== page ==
Validation. Another test is a validation test. As mentioned, often a trend model or ratio model can be used to validate the results of a more complicated model. The validation is not to confirm the exact results but is more another test of reasonableness. A simple test may not point to the magnitude of a particular trend but it should point to the direction. If a simple test shows a negative direction and the model shows a positive direction, there must be something in the model data that is changing the course of the revenue and has to be explained or revised. Billy Hamilton, a frequent contributor to State Tax Notes, uses a simple benchmark to validate his analysis of sales-tax revenue: sales-tax growth should be about two to three times employment growth and so any model estimate can be compared to this rule of thumb.47

Range of result. Finally, econometric models will provide a confidence interval or band of probability results along with a point estimate. If there is concern that the forecast of the economic variable may be too optimistic, the estimator can pick the lower band and intentionally build in more pessimism to the model without disregarding the model output. The inability to provide a range estimate for revenues rather than a point estimate means that the band of uncertainty, the confidence interval, is not usually explicit in presentations and reports. Unfortunately, policymakers cannot appropriate in ranges but rather to a particular level so a point estimate is required.

The final step in the revenue-estimate process is to write the narrative and answer a set of questions about each revenue stream:

  1. 1. What are the primary drivers of the forecast and are they included in the economic outlook discussion? (p. 512)

  2. 2. How has the forecast changed since the last forecast?

  3. 3. Was the model reviewed? Did the model capture the latest data reasonably well?

  4. 4. What are the risks to this forecast?

Because the nature of estimating is uncertain by definition, it is important to include clues about the direction of uncertainty. The answers to these questions will help write the narrative and prepare for any questions regarding the forecast from policymakers or the public. As forecast accuracy is examined, looking back on these questions at the time that a revenue estimate is made provides additional depth. In the fall of 2007, there were many risks outlined that had to do with housing markets and energy prices but the financial crisis had not emerged yet and employment did not start falling until December 2007.

Revenue estimators are applied economists rather than theoretical economists and must balance the requirement of theoretical robustness with the ability to generate consistent and meaningful forecasts. In the final report, the revenue estimator must be able to explain how a forecast was arrived at and the more sophisticated the techniques, the more difficult the explanation. The unfortunate nature of revenue estimating is that, while it can be sheltered from political influence, the estimate is placed squarely in a political environment and the revenue estimator is often called upon to describe and explain the estimate in a public forum of noneconomists.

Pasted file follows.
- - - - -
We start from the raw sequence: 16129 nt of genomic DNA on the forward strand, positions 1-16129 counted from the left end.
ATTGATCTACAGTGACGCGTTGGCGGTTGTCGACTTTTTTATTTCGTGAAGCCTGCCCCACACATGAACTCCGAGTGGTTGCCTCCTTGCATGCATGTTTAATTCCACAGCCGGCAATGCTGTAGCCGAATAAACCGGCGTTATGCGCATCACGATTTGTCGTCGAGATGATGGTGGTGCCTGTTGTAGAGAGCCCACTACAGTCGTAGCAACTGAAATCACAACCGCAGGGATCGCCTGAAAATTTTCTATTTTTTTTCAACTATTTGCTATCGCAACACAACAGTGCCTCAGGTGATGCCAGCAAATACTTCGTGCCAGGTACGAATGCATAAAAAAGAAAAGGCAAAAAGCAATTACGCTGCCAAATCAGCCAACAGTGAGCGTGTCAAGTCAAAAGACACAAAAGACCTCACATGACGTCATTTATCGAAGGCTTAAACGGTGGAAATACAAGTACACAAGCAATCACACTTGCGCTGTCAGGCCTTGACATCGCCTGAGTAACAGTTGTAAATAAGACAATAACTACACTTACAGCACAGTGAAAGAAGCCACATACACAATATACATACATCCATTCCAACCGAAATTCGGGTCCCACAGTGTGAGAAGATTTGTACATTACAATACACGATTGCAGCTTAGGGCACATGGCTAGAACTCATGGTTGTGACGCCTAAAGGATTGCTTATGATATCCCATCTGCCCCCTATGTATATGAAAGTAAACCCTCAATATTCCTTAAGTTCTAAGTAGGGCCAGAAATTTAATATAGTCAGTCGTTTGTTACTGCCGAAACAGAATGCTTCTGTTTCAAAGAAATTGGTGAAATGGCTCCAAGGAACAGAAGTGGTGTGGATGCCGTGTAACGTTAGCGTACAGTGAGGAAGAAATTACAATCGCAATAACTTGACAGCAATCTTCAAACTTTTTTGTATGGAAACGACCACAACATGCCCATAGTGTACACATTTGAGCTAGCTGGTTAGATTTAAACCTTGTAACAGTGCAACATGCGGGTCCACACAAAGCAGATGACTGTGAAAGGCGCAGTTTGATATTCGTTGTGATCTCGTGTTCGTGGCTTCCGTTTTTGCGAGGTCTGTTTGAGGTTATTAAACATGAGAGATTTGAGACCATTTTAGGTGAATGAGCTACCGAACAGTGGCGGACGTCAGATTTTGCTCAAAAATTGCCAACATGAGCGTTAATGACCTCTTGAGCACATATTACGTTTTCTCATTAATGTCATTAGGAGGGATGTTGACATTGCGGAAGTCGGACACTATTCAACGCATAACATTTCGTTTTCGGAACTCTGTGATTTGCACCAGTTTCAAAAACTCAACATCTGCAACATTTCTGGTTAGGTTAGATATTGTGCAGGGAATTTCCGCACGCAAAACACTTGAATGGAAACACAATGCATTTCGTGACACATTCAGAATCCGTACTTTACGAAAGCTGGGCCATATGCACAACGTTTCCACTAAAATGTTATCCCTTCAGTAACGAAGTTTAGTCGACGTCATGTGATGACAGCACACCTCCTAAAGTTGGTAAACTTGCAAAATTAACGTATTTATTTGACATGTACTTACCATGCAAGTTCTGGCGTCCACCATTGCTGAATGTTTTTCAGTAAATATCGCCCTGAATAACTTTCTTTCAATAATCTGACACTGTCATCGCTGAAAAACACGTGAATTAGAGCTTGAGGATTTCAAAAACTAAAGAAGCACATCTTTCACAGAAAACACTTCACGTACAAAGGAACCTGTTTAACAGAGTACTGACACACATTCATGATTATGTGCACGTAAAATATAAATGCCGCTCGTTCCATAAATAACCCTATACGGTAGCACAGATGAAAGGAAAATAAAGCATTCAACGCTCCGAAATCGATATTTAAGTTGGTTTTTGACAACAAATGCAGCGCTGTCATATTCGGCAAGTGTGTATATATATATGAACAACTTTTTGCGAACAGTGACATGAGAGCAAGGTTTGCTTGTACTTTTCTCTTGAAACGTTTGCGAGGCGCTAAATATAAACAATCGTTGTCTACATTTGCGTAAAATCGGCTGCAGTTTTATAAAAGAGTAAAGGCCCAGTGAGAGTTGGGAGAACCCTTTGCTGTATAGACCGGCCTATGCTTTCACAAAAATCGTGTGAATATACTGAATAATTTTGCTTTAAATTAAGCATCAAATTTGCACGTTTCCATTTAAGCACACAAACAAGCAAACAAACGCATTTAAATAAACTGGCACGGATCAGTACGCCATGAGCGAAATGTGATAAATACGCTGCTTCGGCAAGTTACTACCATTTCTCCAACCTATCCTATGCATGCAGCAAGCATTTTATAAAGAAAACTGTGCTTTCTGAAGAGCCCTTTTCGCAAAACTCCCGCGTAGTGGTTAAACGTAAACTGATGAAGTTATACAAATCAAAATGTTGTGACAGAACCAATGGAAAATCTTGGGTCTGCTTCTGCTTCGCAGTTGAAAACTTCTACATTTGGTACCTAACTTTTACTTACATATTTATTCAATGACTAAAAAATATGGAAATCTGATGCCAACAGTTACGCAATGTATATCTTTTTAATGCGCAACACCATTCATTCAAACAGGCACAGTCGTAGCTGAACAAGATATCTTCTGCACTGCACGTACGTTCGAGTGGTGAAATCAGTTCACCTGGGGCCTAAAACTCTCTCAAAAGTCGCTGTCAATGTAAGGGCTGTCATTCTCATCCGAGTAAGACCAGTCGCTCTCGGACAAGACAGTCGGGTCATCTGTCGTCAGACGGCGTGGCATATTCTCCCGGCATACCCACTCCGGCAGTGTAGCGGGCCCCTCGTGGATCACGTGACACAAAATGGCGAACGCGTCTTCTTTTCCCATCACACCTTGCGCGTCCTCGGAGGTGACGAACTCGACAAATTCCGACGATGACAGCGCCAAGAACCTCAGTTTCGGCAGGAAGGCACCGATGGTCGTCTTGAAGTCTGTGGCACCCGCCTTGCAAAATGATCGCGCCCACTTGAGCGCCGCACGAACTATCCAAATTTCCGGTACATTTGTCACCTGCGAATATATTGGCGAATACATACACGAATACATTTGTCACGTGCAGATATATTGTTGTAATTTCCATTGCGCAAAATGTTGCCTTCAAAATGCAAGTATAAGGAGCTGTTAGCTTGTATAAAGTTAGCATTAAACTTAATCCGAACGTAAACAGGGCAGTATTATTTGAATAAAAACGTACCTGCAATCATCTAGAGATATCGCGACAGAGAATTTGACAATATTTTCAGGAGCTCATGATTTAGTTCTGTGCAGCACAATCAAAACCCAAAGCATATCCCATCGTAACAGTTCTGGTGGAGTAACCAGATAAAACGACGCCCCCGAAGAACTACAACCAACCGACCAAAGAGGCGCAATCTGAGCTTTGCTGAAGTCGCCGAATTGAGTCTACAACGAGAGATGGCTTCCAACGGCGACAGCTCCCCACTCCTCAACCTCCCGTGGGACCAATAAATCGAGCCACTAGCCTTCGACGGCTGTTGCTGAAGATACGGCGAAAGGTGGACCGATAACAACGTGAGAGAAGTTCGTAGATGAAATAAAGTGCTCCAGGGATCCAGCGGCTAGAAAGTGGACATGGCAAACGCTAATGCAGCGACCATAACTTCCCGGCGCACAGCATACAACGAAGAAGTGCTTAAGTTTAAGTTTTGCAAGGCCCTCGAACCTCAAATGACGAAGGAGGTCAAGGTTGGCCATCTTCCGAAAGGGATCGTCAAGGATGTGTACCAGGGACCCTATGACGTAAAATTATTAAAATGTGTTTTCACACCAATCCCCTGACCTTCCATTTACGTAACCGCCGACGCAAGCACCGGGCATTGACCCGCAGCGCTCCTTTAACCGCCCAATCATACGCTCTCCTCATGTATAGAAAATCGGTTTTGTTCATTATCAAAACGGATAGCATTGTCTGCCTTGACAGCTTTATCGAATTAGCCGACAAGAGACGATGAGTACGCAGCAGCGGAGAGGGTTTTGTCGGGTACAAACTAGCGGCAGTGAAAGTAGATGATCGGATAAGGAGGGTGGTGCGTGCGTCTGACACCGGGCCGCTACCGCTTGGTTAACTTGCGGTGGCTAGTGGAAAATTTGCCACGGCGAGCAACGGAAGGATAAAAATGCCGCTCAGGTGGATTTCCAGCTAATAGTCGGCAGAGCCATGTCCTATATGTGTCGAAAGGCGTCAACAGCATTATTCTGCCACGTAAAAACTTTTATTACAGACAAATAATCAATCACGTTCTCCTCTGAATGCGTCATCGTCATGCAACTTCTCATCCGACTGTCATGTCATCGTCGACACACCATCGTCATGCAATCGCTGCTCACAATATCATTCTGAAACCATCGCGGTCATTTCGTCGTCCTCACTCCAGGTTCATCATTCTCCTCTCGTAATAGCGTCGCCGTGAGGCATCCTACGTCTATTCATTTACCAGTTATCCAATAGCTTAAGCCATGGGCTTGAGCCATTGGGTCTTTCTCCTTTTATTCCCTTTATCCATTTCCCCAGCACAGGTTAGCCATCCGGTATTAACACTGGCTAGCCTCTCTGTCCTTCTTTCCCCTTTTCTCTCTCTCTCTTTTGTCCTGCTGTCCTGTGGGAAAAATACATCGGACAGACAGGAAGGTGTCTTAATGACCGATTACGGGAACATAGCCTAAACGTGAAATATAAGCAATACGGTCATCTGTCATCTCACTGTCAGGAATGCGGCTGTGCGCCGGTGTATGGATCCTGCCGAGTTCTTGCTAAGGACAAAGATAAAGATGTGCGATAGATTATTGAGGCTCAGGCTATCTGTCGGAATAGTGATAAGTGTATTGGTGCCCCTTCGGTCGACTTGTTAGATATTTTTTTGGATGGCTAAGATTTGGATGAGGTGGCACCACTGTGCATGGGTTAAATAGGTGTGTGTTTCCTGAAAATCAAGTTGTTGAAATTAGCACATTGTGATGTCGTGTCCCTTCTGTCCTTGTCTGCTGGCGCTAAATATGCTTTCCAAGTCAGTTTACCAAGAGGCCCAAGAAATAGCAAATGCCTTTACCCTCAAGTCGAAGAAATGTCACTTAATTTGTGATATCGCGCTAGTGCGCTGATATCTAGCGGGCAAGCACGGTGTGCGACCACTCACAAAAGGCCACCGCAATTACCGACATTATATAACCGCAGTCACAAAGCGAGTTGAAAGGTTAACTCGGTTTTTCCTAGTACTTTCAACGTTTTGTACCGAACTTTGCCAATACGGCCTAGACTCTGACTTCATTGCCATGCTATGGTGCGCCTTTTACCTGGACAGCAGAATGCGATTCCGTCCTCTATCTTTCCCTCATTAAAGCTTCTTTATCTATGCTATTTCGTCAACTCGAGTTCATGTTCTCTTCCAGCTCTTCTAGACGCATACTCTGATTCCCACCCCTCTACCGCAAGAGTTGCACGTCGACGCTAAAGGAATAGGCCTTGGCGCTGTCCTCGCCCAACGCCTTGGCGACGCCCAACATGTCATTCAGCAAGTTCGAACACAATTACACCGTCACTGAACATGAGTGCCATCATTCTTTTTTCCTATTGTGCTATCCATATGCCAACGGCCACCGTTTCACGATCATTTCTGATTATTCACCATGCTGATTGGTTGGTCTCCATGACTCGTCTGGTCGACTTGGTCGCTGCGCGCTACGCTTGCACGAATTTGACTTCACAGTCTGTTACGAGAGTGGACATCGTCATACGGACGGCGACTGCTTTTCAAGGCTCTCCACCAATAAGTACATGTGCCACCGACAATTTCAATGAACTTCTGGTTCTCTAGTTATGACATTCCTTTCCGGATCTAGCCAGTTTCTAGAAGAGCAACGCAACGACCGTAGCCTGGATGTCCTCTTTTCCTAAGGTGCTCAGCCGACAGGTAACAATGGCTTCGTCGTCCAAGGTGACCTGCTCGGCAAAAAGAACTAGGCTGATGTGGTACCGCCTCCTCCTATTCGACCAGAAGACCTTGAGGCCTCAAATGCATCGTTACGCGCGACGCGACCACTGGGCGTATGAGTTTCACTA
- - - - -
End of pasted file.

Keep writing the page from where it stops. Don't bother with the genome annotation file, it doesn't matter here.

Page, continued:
The recent years have provided a new set of information that in many ways conflict with historic data and add new extremes to the time series used for revenue estimating. The future of revenue estimating will have to take the new information and incorporate it into the existing models or develop new models. Not only are there new lows and new contractions to understand but also new data that were not fully appreciated before. Over the next few years, housing measures will be looked at much more closely as they relate to revenues and whether the collapse set up a new trend or reverted to a pre-bubble trend. For revenue estimators, the task of variable selection and forecast selection is harder because the traditional methods failed to capture the magnitude of the decline. In this environment, estimators will adapt by adding new models and new methods of evaluating models.

Reference

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                                                        Notes:

                                                        (1) Mier (2009), slide 2. In a presentation to the National Association of State Treasurers, a strategist from Loop Capital Markets compared the conditions in the financial markets to the ten plagues of Egypt in the Bible.

                                                        (2) US Bureau of Economic Analysis (BEA).

                                                        (3) Ibid.

                                                        (4) Ibid.

                                                        (5) US Bureau of Labor Statistics.

                                                        (6) Yahoo! Finance (finance.yahoo.com).